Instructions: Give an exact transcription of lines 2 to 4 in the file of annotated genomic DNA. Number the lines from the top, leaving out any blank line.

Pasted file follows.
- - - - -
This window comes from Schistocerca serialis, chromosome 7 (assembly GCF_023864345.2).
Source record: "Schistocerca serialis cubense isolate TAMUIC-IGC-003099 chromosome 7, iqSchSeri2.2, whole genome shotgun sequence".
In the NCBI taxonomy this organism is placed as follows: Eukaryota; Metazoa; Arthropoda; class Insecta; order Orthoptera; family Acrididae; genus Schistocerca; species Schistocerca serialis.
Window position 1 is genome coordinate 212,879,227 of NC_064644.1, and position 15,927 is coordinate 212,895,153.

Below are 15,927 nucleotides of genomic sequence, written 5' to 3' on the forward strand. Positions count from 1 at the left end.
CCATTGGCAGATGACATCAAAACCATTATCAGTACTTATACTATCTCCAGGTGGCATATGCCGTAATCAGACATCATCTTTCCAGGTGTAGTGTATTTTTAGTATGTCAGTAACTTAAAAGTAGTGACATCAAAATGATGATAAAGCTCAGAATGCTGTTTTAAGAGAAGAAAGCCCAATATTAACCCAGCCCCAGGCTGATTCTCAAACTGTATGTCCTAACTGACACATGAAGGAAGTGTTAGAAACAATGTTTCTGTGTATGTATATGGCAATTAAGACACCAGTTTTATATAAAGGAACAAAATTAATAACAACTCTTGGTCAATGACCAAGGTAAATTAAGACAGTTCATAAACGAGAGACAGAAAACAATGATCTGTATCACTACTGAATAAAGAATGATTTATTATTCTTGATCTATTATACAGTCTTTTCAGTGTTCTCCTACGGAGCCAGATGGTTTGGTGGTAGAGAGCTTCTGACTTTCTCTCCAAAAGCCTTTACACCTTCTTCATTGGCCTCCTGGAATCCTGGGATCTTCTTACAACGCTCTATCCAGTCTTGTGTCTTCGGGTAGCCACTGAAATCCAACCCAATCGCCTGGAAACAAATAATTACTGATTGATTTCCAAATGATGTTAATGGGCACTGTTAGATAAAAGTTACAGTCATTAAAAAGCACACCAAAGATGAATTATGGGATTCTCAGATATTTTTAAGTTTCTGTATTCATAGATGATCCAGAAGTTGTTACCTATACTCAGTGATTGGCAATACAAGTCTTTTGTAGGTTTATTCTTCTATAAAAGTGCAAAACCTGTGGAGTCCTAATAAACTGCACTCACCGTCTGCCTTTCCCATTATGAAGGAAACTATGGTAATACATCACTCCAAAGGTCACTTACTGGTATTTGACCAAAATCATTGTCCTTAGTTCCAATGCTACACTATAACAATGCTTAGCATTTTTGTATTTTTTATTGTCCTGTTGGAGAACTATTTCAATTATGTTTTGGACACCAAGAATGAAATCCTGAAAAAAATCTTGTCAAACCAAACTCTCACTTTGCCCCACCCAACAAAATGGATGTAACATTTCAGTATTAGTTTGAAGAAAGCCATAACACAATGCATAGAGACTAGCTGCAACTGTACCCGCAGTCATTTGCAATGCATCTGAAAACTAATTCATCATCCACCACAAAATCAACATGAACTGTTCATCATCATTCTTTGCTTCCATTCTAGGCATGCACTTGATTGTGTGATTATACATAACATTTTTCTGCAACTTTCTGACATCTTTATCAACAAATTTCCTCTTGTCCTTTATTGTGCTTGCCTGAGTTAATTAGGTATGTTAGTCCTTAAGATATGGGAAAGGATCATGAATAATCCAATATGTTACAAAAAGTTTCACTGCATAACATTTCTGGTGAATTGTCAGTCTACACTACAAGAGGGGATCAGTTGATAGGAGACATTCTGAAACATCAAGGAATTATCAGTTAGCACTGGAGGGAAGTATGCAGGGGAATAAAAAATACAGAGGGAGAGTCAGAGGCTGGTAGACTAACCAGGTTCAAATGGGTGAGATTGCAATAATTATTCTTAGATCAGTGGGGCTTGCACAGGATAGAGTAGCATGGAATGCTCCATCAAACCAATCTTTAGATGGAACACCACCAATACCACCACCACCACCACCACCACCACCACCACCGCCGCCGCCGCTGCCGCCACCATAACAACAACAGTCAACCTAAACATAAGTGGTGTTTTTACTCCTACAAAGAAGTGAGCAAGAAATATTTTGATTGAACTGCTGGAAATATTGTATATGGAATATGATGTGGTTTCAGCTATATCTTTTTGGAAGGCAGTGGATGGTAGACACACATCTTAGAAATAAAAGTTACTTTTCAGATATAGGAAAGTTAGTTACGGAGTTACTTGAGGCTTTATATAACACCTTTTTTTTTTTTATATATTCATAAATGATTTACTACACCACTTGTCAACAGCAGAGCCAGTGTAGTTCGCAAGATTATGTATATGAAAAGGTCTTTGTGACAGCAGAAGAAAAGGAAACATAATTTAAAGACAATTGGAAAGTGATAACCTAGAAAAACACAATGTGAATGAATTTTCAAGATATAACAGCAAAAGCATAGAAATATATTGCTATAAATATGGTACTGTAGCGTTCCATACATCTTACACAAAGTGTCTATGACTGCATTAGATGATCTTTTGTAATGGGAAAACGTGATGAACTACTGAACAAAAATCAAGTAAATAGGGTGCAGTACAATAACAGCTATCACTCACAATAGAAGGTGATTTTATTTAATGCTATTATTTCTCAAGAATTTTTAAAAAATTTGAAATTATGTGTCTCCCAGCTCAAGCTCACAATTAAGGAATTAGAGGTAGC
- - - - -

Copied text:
Source record: "Schistocerca serialis cubense isolate TAMUIC-IGC-003099 chromosome 7, iqSchSeri2.2, whole genome shotgun sequence".
In the NCBI taxonomy this organism is placed as follows: Eukaryota; Metazoa; Arthropoda; class Insecta; order Orthoptera; family Acrididae; genus Schistocerca; species Schistocerca serialis.
Window position 1 is genome coordinate 212,879,227 of NC_064644.1, and position 15,927 is coordinate 212,895,153.